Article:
New study: Are voters influenced by campaign visits?
Despite their extensive national press coverage, campaign visits might not be worth presidential candidates' time and resources. A new study out today finds that voters are largely unaware of and unresponsive to campaign visits. The study was published as part of a special issue of The ANNALS of the American Academy of Political and Social Science (a journal from SAGE Publishing) titled "Elections in America."
"Of all the tools in a campaigns' strategic arsenal, the campaign visit is distinguished by its unchanging nature," wrote study author and campaign consultant Dr. Thomas Wood. "The observed pattern of visits within the swing states—where the most politically pivotal markets were not more frequently visited—suggests campaign consultants intend visits to affect the national media narrative rather than local coverage. Visits' effects on voters themselves, however, are much more modest than consultants often claim."
Wood looked at voter data to assess the impact of specific candidate visits during the 2012 presidential election. Comparing survey responses from 64,312 voters whose local TV channels aired the visits, did not air the visits, or did not air the visits but had access to non-local channels that did, Wood found:
- In areas visited by both Romney and Ryan, 36% to 45% of respondents were unaware of the visits.
- In areas visited by either Romney or Ryan, 56% to 57% of respondents were unaware.
- The visits' impact did not spread to outside of the areas visited; awareness of the visits was similar for respondents who had not received local visits, even when they had access to local channels that aired the visits.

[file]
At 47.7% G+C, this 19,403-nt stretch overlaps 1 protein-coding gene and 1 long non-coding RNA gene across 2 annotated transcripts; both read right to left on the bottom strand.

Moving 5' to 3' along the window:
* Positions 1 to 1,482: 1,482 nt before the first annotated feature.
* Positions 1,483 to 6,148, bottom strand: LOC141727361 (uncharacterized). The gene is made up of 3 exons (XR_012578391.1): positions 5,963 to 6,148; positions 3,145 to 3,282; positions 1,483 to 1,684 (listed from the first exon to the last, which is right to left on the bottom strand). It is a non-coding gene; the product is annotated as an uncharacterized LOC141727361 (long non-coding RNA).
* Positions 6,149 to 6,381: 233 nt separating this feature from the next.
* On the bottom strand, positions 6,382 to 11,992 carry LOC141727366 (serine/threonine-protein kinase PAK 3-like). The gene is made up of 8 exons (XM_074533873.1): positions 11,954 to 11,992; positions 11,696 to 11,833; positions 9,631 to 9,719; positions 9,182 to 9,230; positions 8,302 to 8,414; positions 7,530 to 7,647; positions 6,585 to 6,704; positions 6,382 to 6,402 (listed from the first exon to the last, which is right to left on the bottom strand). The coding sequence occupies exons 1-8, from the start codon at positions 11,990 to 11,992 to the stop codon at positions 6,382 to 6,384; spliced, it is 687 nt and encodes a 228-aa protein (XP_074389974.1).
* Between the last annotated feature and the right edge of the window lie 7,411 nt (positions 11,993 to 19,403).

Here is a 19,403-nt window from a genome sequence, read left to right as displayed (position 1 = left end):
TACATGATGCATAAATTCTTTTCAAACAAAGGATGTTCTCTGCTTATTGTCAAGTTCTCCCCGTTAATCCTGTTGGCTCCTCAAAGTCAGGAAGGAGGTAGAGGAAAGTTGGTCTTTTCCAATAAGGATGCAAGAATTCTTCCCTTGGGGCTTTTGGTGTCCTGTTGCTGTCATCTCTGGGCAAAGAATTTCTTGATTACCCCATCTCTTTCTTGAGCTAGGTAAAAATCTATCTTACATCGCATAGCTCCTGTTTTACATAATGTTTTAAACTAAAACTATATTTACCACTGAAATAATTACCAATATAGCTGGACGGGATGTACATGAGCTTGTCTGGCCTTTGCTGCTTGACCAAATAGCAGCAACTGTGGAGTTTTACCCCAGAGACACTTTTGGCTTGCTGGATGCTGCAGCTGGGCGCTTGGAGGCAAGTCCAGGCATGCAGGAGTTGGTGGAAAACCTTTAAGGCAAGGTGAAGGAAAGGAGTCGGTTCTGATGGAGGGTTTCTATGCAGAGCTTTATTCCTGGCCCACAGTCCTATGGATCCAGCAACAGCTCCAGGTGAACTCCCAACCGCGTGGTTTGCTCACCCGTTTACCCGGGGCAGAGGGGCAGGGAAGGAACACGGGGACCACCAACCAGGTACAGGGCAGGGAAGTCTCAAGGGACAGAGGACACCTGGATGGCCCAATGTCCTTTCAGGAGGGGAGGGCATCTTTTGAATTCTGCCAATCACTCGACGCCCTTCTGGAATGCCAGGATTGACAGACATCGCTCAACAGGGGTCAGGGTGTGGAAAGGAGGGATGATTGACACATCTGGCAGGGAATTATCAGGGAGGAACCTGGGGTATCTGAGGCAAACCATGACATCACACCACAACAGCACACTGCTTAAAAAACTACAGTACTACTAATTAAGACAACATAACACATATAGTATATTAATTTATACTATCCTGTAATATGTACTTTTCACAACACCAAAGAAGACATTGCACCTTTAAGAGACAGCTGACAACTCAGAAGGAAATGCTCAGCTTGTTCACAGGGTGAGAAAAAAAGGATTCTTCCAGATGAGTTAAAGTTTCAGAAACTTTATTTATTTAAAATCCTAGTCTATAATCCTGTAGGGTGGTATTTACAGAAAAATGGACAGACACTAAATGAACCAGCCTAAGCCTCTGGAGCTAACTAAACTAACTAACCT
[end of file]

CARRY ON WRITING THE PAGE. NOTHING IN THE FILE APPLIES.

- Visits increased Democrat and Republican support for their parties' candidates by 2% to 3%, with this effect starting one day after the visit and ending by the third day after the visit.
- While Independents were 5% more likely to vote for Romney after the visits and were the only group affected by visits for longer than two days, Wood concluded that such a modest response would only matter in marginal elections.
Wood also found that the relationship between candidate visits and local media coverage to be modest, with no more than three extra stories from a visit than what would occur from general campaign coverage.
"Taken together, these findings invite a thought experiment: if visits have only a moderate impact on voters but consume vast amounts of the candidates' and their staff's time, attention, and resources, why not neglect visits and instead redouble candidates' attention to fundraising?," continued Wood. "New resources could then be spent on those activities that have been shown to more reliably influence voters—advertising, building out campaign infrastructure at the local level, and providing more resources for voter contact—and especially inspire turnout."